Friday, March 26, 2004



I’ve been told many times that the main problem in K-12 education is that there’s a big battle for control of the schools. The players include administrators, unions and elected officials.

So far it looks like administrators and unions have engaged each other in an ever-escalating death grip over money and power. Meanwhile, elected officials are cuckolded, emasculated, defrocked and otherwise out in the cold.

Unelected, self-appointed control freaks are messing things up, instead of letting the people who are supposed to be controlling our schools -- the people we place in office for that purpose -- do the job.

The accountability yo-yo is off the string, in other words.

Control freaks are self-centered instead of other-centered. They meddle, are coercive, oversupervise, invade, obsess, are hypercritical and stubborn. They refuse to see their own mistakes and misjudgments. They’re selfish and choose everything from computers to curriculum based on what they want, not what’s tried and true as best for kids.

That’s how come school budgets have skyrocketed while it is apparent that our children can’t read, write, figure or think as well as generations past. That’s why they are subjected to aberrant, pointless and weird curriculum, behavior and activities that parents don’t want.

The takeover of public education by self-serving control freaks is why our kids’ needs are either not being met by schools, or in danger very soon of that being so.

I count government regulators as being in on this, by the way, and a big part of the problem, since they side with both the administrators and the unions, and against the legislators and school boards that the people vote to be in control.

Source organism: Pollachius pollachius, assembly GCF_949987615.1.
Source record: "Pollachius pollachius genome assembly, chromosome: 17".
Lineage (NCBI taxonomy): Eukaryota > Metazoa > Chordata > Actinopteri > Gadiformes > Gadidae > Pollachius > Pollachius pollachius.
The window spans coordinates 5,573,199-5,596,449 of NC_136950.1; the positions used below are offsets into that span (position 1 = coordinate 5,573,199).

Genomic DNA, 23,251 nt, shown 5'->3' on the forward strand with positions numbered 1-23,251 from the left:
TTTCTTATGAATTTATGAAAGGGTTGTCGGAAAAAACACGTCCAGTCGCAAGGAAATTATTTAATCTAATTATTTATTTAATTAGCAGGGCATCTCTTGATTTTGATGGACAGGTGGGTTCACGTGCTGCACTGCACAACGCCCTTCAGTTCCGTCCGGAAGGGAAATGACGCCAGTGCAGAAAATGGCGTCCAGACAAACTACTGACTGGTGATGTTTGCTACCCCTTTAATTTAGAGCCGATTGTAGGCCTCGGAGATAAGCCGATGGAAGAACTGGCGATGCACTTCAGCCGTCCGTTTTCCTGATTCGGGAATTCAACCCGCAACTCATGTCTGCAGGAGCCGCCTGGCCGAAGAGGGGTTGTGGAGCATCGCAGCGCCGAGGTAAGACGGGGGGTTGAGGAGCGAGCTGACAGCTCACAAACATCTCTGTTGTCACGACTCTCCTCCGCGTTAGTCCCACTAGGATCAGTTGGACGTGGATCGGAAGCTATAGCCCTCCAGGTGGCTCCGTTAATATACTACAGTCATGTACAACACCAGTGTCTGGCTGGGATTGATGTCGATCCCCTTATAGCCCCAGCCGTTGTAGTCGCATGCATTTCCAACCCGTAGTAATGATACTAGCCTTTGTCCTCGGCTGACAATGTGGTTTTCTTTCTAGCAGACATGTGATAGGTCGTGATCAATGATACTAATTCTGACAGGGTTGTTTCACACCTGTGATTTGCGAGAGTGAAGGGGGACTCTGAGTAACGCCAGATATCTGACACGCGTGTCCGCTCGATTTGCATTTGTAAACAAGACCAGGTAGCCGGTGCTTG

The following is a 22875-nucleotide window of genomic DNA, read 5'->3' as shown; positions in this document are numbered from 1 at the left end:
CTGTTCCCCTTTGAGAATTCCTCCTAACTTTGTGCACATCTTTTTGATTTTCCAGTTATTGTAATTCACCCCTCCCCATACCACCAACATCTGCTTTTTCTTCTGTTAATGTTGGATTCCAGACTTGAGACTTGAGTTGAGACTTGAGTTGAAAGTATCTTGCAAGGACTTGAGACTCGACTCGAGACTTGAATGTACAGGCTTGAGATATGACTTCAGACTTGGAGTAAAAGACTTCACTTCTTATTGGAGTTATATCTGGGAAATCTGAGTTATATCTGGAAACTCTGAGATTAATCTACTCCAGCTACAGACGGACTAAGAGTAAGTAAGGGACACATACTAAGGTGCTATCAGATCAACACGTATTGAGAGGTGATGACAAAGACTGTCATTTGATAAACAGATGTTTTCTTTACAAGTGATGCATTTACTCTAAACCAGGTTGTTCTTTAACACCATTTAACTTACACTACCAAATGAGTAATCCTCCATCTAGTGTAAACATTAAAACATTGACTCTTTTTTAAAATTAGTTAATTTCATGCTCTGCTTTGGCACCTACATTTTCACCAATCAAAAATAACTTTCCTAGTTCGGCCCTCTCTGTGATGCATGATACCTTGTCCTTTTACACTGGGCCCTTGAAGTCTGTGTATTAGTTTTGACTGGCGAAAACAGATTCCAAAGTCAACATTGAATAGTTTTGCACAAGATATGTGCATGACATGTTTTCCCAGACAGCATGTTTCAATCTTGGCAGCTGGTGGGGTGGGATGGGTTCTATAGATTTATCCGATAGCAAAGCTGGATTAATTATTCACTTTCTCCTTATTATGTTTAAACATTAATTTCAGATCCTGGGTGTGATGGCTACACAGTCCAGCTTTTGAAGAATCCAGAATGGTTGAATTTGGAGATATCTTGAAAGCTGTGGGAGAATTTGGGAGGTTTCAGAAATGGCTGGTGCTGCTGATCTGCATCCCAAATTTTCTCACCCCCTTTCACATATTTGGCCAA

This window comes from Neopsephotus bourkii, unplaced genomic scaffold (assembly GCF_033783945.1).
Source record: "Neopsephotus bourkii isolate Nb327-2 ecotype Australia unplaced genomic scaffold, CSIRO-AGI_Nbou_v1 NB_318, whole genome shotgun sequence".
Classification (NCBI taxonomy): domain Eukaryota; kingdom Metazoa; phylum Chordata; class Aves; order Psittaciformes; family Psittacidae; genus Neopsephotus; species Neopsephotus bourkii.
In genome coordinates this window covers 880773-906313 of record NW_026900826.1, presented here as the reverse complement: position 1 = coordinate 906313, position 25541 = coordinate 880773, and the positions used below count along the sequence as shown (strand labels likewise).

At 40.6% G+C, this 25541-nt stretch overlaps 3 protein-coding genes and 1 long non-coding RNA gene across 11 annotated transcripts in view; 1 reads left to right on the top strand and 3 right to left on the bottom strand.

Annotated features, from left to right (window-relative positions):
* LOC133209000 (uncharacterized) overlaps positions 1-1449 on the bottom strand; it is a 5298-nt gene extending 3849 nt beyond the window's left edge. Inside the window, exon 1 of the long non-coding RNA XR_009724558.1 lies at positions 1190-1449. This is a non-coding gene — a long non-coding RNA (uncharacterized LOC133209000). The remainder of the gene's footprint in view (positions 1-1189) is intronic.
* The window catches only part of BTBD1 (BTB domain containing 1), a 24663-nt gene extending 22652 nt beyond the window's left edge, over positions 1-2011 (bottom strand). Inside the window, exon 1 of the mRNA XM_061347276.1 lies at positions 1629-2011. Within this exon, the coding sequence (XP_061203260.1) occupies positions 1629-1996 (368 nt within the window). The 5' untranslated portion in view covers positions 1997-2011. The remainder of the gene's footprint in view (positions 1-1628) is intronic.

The game is fixed.

But now the jig is up.

I’ve suggested in the past that one sensible change would be to make the State Commissioner of Education a statewide elected position. That job pays more than the governor’s and is highly influential on the lives, jobs and fortunes of every single Nebraskan. It’s silly not to elect this key public-policy maker in our state.

Since superintendents’ jobs are also so powerful and high-paid, it would be smart to make them a locally-elected position as well.

But there’s an even more powerful way to get back control of our schools:

Rewrite state law so that elected school board members take over the responsibilities of the superintendents. Pay them to do this.

If you now have five or seven elected school-board members, and your superintendent is being paid $100,000 plus bennies plus car plus annuity, etc. etc., you write the superintendent out of a job and split that leadership money into five or seven pieces.

Just look at the typical superintendent’s job description and you can come up with five or seven major duties that could be divided up. Then make this newly-empowered school board accountable to each other in decision-making, and ultimately to the voters for reelection, the way other elected tax-handlers are, such as a city council or county board.

All of a sudden, a very important but presently thankless, unpaid, part-time public-service job is worth over $25,000 a year . . . and you’d better believe there are neat people who would love to take on the unions and the regulators, and do what’s right for kids in order to serve the public and get re-elected.

So how ‘bout it, Nebraska?

Is it time for a breakthrough?

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